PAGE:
The aminoglycosides are products of species and are represented by streptomycin, kanamycin, tobramycin and gentamicin. These antibiotics exert their activity by binding to bacterial ribosomes and preventing the initiation of protein synthesis. Aminoglycosides have been used against a wide variety of bacterial infections caused by Gram-positive and Gram-negative bacteria. Streptomycin has been used extensively as a primary drug in the treatment of tuberculosis. Gentamicin is active against many strains of Gram-positive and Gram-negative bacteria, including some strains of Pseudomonas aeruginosa. Kanamycin (a complex of three antibiotics, A, B and C) is active at low concentrations against many Gram-positive bacteria, including penicillin-resistant staphylococci. Gentamicin and Tobramycin are mainstays for treatment of Pseudomonas infections. An unfortunate side effect of aminoglycosides has tended to restrict their usage: prolonged use is known to impair kidney function and cause damage to the auditory nerves leading to deafness.
the majority of community-acquired strains remain susceptible to the antistaphylococcal, semisynthetic penicillins and first-generation cephalosporins (), although this is changing rapidly in some countries. Agents classified as penicillinase-resistant penicillins include methicillin and nafcillin, and the isoxazoyl penicillins oxacillin, cloxacillin, dicloxacillin, and flucloxacillin. Although there is minor variation in their relative beta-lactamase stability, this does not appear to be of clinical importance. Differences in the potency of the penicillin-resistant penicillins are small, with modal minimum inhibitory concentrations (MICs) in the range of 0.125 to 0.5 ug/mL ().
Mechanism of action of antibiotics (Protein synthesis inhibitors) ..
: Oxazolidinones are synthetic agents, the original members of which were MAO inhibitors (). One, linezolid, is now available in some countries for the treatment of resistant staphylococcal infection (). These drugs have a novel mechanism of action on ribosomal protein synthesis, and are active against strains resistant to other classes of antibiotics (). Linezolid can be given orally as well as parenterally.
Inhibitors of the Elongation Cycle of Protein Synthesis
inhibits elongation of the protein, antibiotic/chemical agent inhibits normal nucleic acid replication examples metronidazole, binds to 30S ribosomal subunit examples tetracyclines, no glycosidic or peptide bonds form; weak cell wall result osmotic lysis, antibiotics and chemical agents affect bacterial structures or functions.
Control of Protein Synthesis - regulate the mechanisms that ..
Wilson DN (2004) Antibiotics and the inhibition of ribosome function. In: Nierhaus KH and Wilson DN (eds) Protein Synthesis and Ribosome Structure, pp. 449–527. Weinheim: Wiley‐VCH.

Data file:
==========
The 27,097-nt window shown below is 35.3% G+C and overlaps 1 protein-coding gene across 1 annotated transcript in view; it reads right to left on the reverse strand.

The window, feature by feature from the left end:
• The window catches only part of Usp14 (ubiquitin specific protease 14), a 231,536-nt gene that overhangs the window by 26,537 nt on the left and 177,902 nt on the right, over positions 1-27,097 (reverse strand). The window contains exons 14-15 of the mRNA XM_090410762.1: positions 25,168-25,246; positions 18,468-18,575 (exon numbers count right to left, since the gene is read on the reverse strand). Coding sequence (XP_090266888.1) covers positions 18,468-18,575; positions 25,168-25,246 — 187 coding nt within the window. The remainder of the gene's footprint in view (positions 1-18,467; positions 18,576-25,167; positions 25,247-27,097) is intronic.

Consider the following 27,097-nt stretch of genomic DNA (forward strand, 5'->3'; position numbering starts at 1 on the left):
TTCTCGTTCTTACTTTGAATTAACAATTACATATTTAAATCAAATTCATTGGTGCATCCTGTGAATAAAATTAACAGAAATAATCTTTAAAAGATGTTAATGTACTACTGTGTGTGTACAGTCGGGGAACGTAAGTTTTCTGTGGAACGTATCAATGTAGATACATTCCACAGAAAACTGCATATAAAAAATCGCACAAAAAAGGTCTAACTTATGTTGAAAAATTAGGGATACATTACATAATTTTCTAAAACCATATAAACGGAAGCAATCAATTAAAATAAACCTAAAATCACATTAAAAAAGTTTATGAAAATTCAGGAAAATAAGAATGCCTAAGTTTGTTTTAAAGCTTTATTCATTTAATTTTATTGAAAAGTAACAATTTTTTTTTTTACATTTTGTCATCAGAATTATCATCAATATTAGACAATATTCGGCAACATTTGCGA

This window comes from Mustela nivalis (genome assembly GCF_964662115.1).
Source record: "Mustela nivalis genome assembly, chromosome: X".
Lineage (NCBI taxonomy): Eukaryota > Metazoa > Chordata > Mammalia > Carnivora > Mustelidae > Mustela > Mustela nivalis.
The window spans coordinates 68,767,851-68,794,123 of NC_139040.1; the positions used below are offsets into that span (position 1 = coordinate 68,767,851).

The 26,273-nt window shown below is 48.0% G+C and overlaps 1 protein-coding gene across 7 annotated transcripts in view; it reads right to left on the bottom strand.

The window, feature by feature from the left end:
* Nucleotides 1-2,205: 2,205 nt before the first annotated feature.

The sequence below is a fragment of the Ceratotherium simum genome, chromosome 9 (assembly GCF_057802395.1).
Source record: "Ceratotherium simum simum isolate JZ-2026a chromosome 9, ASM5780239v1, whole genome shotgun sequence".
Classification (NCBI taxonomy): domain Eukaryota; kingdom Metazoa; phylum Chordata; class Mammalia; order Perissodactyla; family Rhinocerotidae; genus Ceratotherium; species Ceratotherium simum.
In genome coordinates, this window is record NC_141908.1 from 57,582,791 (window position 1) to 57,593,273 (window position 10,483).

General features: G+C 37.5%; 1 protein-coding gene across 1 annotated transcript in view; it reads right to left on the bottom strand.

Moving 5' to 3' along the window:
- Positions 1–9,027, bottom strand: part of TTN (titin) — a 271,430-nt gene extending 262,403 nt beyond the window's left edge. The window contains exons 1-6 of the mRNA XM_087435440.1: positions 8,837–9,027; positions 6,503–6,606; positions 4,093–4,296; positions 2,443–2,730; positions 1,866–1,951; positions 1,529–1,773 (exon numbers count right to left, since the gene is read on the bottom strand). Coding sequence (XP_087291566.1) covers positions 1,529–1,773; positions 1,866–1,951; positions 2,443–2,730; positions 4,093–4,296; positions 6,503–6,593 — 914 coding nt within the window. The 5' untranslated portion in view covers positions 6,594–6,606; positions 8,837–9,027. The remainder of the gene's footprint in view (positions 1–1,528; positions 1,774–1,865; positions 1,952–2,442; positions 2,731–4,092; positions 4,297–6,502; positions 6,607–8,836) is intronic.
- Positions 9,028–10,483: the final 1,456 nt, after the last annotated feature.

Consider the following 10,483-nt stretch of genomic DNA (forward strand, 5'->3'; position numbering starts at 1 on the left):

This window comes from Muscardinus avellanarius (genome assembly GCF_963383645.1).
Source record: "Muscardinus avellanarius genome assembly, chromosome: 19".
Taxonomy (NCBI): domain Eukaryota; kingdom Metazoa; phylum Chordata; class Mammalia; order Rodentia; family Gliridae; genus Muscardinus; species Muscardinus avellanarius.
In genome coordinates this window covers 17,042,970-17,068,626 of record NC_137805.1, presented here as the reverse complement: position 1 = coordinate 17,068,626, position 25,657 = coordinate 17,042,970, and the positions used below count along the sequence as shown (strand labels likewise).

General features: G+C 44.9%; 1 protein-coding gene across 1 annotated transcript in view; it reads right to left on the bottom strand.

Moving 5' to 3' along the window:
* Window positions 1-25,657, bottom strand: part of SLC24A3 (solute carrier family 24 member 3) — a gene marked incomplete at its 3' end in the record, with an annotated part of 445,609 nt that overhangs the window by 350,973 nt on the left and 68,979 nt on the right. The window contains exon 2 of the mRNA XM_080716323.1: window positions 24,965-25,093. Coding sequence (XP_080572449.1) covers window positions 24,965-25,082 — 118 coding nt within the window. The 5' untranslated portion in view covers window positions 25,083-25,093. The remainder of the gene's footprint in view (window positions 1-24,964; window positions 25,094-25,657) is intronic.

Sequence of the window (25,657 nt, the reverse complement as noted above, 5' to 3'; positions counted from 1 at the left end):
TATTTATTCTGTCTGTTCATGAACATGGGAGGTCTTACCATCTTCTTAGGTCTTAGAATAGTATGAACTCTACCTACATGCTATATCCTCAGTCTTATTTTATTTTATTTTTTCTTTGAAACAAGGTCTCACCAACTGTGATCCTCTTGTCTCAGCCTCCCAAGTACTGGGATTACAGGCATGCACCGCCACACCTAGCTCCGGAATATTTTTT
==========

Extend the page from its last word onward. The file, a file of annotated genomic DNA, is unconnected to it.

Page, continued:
List of antibiotics - Wikipedia
result Leakage of cellular materials needed to sustain life., elongation of the polypeptide chain result blocks translation of mRNA into protein, Antibiotics and synthetic drugs affect bacterial structures or functions.
The following is a list of antibiotics
Streptomycin, kanamycin, gentamicin, and kasugamycin were observed to inhibit f2 phage RNA-directed protein synthesis in an system. When the reaction mixture was allowed to translate viral RNA for 5 minutes before addition of antibiotics, the synthesis was completely blocked by streptomycin or thiopeptin; but significant synthesis continued in the presence of kasugamycin, kanamycin and gentamicin. The results suggested that kasugamycin, kanamycin and gentamicin may inhibit initiation, and streptomycin may interfere with both chain initiation and elongation. Thiopeptin may affect chain elongation. The binding of fMet-tRNA to 70S ribosomes in the presence of f2 RNA was inhibited by streptomycin, kanamycin, gentamicin, and kasugamycin. The release of fMet-tRNA from the initiation complex was significantly induced by streptomycin, kanamycin, and gentamicin; but not by kasugamycin. The results indicated that the inhibition by kasugamycin of 30S initiation complex formation may result in the apparent inhibition of 70S initiation complex formation. And the apparent inhibition by streptomycin, kanamycin, and gentamicin of 70S initiation complex formation may be caused by breakdown of the complex and inhibition of ribosomal dissociation. The effects of streptomycin, kanamycin, and gentamicin were more significant with the initiation complex formed on washed 70S ribosomes than with the complex formed on unwashed 70S ribosomes. The ribosomal proteins washed out in 1 M NH4Cl protected the target sites from the antibiotic actions. The T factor- and messenger-dependent binding of Ala-tRNA to the ribosomes was significantly affected by streptomycin, but not by kanamycin, gentamicin, and kasugamycin.